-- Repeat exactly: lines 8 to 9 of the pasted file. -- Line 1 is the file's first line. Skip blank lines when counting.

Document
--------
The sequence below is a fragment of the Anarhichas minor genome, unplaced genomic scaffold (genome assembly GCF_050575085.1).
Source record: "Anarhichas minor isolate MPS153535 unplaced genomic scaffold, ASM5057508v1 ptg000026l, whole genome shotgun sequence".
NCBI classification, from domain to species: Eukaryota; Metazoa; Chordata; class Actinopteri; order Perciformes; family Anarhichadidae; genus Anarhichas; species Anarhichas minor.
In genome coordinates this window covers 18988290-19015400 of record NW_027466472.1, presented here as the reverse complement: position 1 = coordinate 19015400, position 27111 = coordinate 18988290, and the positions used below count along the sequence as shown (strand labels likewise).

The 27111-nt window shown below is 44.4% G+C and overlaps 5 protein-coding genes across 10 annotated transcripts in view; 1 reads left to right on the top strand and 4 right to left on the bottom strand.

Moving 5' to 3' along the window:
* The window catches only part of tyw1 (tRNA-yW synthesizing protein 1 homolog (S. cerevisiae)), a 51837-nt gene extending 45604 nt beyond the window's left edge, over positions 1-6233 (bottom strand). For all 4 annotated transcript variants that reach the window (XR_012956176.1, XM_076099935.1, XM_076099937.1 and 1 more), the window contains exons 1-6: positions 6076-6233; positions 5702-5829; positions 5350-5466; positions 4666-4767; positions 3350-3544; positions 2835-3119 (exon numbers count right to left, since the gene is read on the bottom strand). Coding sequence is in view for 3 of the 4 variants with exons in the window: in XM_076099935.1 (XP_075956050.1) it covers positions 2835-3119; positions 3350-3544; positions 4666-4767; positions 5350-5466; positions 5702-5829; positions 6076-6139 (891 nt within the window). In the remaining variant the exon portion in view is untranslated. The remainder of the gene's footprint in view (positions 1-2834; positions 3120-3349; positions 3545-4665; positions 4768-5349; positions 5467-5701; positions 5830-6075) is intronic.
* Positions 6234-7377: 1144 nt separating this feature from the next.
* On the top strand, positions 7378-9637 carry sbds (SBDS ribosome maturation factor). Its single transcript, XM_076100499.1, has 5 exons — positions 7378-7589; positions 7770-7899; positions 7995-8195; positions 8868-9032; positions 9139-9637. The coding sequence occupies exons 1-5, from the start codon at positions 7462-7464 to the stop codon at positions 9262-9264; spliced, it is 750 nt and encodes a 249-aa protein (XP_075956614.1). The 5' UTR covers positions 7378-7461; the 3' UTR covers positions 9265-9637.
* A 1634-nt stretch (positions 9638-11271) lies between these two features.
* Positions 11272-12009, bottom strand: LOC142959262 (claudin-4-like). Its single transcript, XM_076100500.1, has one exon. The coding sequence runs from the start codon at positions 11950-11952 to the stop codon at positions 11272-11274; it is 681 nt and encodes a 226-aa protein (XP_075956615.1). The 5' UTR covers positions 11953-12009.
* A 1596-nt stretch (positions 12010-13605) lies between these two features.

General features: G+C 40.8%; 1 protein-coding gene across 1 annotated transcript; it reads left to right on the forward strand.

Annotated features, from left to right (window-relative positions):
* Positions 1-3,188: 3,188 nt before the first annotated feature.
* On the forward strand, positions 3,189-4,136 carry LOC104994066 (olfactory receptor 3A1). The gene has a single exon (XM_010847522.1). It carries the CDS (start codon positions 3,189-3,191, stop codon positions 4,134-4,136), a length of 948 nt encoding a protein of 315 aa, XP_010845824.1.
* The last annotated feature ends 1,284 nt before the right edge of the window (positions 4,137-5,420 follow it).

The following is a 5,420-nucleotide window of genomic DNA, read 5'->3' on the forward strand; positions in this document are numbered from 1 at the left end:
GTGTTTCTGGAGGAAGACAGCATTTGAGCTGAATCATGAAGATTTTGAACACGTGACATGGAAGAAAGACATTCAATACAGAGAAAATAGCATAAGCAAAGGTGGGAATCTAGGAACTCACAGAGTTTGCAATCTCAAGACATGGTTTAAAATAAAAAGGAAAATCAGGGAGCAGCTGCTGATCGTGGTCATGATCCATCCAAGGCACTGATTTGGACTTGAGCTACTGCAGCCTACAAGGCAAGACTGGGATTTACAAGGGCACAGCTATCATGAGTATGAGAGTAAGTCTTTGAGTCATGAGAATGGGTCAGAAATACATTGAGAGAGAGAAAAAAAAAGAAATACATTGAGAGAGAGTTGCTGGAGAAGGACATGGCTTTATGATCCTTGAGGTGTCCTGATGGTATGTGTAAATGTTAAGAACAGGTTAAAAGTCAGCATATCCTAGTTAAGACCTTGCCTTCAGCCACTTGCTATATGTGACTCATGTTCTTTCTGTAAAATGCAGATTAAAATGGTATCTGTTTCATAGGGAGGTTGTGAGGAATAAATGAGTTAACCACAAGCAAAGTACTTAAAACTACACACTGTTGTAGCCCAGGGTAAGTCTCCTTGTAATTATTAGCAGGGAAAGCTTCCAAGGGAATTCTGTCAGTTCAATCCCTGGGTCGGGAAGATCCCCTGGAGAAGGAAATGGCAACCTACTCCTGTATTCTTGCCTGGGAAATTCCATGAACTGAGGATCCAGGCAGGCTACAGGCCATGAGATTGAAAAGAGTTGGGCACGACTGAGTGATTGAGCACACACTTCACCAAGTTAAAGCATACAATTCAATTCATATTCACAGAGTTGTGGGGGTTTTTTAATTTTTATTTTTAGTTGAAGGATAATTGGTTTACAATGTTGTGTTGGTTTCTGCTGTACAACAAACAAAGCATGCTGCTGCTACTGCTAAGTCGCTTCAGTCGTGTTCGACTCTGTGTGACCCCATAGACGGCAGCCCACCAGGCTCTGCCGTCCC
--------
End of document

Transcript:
* Positions 6234-7377: 1144 nt separating this feature from the next.
* On the top strand, positions 7378-9637 carry sbds (SBDS ribosome maturation factor). Its single transcript, XM_076100499.1, has 5 exons — positions 7378-7589; positions 7770-7899; positions 7995-8195; positions 8868-9032; positions 9139-9637. The coding sequence occupies exons 1-5, from the start codon at positions 7462-7464 to the stop codon at positions 9262-9264; spliced, it is 750 nt and encodes a 249-aa protein (XP_075956614.1). The 5' UTR covers positions 7378-7461; the 3' UTR covers positions 9265-9637.